An improving job market in the United States and a strengthening national economy is likely to see the US Federal Reserve (Fed) lift rates for the first time in a decade this week.
The Fed itself has been abundantly clear it is keen to begin the “normalisation” of US monetary policy, but mixed US economic data in recent weeks has thrown a question mark into the mix.
Dr Shane Oliver, Head of Investment Strategy and Chief Economist at AMP Capital still believes a rate hike on 16 December is 70 per cent likely.
“The Fed is on track for a mid-December rate hike, but it’s likely to be a “dovish hike”,” he said.
“While some at the Fed are feeling nervous about the Fed’s December meeting, the clear messages from Chair Janet Yellen are that: the recent flow of information has been satisfying the conditions for a December hike; the hike when it comes will be a sign of how the US has recovered since the GFC; and that subsequent rate hikes will likely be gradual and tied to progress in lifting inflation back towards the Fed’s target,” he said.
How will the global share market be effected?
A US rate rise has the potential stir up the global share market but as the announcement gets nearer, the immediate effects are becoming harder to forecast.
Speculation about the rise has been circulating for months now, and as a result, the Fed has been busy placating nervous onlookers that any rise will be incredibly slow and measured. So much so that now some observers believe that the market has already adjusted to the rise before it has actually happened.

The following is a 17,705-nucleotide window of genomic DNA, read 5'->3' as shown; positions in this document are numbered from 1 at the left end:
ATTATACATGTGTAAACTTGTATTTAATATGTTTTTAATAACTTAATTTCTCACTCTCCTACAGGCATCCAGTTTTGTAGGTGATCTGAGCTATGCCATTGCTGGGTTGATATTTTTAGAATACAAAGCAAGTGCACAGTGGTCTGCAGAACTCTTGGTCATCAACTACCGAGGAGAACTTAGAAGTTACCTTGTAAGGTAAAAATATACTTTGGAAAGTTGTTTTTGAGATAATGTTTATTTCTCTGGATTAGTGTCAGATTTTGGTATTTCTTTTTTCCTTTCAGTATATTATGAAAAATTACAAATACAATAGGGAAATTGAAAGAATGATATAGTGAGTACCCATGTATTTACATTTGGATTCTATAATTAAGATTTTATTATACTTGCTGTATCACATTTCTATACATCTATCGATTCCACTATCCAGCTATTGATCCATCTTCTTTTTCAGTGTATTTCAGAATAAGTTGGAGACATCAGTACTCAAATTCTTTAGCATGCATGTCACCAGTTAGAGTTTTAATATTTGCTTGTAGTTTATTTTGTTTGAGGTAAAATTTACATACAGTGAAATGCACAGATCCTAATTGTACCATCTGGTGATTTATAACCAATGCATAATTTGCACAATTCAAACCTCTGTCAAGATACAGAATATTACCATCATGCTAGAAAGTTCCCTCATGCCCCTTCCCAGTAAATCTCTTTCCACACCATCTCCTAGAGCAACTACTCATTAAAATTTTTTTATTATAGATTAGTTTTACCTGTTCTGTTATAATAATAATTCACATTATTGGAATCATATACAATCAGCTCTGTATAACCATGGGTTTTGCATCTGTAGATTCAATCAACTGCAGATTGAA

Peter Arnold, analyst at RateCity.com.au believes that market nerves has largely been pacified in advance.
“At this stage there is no clear indication that a Fed rate rise will create an immediate storm on the global share market,” says Arnold.
“On the contrary, the speculation of a rise has already caused ripples in what is already a volatile share market and an announcement from the Fed may actually be beneficial in settling uncertainties,” he said.
“The bank has indicated that any rise in rates will be done gradually and a September rise was already put off due to the precarious state of the global market at the time,” he said.
How does a US rate rise impact Australia?
The good news for Australians is that a rate rise in the US is not likely to signal a rate rise by our own reserve. Dr Oliver instead sites the Reserve Bank’s bias towards cutting interest rates further as a guarantee against increases in the near future.
Our neighbours might not be so lucky however as emerging economies will likely take the biggest blow if the expected rise takes place. The chief economist of the World Bank Kaushik Basu told the Financial Times the rise could begin “panic and turmoil” in countries such as China that have recently experienced volatile market conditions.
“The world economy is looking so troubled that if the US goes in for a very quick move in the middle of this I feel it is going to affect countries quite badly,” he told the paper in September, suggesting that this would lead to a global phase of slow growth.
Despite this there is only one direction the emergency low rates the Fed has employed since the Global Financial Crisis can go and with the U.S economy in prime position it is only a matter of time until the highly anticipated rise takes place.